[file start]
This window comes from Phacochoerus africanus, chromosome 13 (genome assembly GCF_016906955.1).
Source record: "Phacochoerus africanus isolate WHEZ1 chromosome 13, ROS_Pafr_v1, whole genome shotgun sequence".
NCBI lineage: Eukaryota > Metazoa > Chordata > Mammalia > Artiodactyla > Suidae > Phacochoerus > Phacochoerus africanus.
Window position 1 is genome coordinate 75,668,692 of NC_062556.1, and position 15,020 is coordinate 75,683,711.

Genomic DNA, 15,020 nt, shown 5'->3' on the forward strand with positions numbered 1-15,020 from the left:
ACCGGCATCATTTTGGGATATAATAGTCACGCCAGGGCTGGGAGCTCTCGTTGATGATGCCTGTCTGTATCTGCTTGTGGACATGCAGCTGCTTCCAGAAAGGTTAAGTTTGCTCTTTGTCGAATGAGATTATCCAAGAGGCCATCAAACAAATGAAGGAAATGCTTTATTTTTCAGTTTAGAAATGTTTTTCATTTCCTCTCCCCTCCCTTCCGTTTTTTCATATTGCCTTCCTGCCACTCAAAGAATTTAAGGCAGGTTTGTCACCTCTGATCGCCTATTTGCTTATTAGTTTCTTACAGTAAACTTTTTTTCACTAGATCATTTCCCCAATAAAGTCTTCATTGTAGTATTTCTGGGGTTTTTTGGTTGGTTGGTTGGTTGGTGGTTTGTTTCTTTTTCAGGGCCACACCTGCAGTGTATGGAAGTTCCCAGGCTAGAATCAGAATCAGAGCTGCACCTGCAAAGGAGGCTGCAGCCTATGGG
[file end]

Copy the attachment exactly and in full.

This window comes from Phacochoerus africanus, chromosome 13 (genome assembly GCF_016906955.1).
Source record: "Phacochoerus africanus isolate WHEZ1 chromosome 13, ROS_Pafr_v1, whole genome shotgun sequence".
NCBI lineage: Eukaryota > Metazoa > Chordata > Mammalia > Artiodactyla > Suidae > Phacochoerus > Phacochoerus africanus.
Window position 1 is genome coordinate 75,668,692 of NC_062556.1, and position 15,020 is coordinate 75,683,711.

Genomic DNA, 15,020 nt, shown 5'->3' on the forward strand with positions numbered 1-15,020 from the left:
ACCGGCATCATTTTGGGATATAATAGTCACGCCAGGGCTGGGAGCTCTCGTTGATGATGCCTGTCTGTATCTGCTTGTGGACATGCAGCTGCTTCCAGAAAGGTTAAGTTTGCTCTTTGTCGAATGAGATTATCCAAGAGGCCATCAAACAAATGAAGGAAATGCTTTATTTTTCAGTTTAGAAATGTTTTTCATTTCCTCTCCCCTCCCTTCCGTTTTTTCATATTGCCTTCCTGCCACTCAAAGAATTTAAGGCAGGTTTGTCACCTCTGATCGCCTATTTGCTTATTAGTTTCTTACAGTAAACTTTTTTTCACTAGATCATTTCCCCAATAAAGTCTTCATTGTAGTATTTCTGGGGTTTTTTGGTTGGTTGGTTGGTTGGTGGTTTGTTTCTTTTTCAGGGCCACACCTGCAGTGTATGGAAGTTCCCAGGCTAGAATCAGAATCAGAGCTGCACCTGCAAAGGAGGCTGCAGCCTATGGG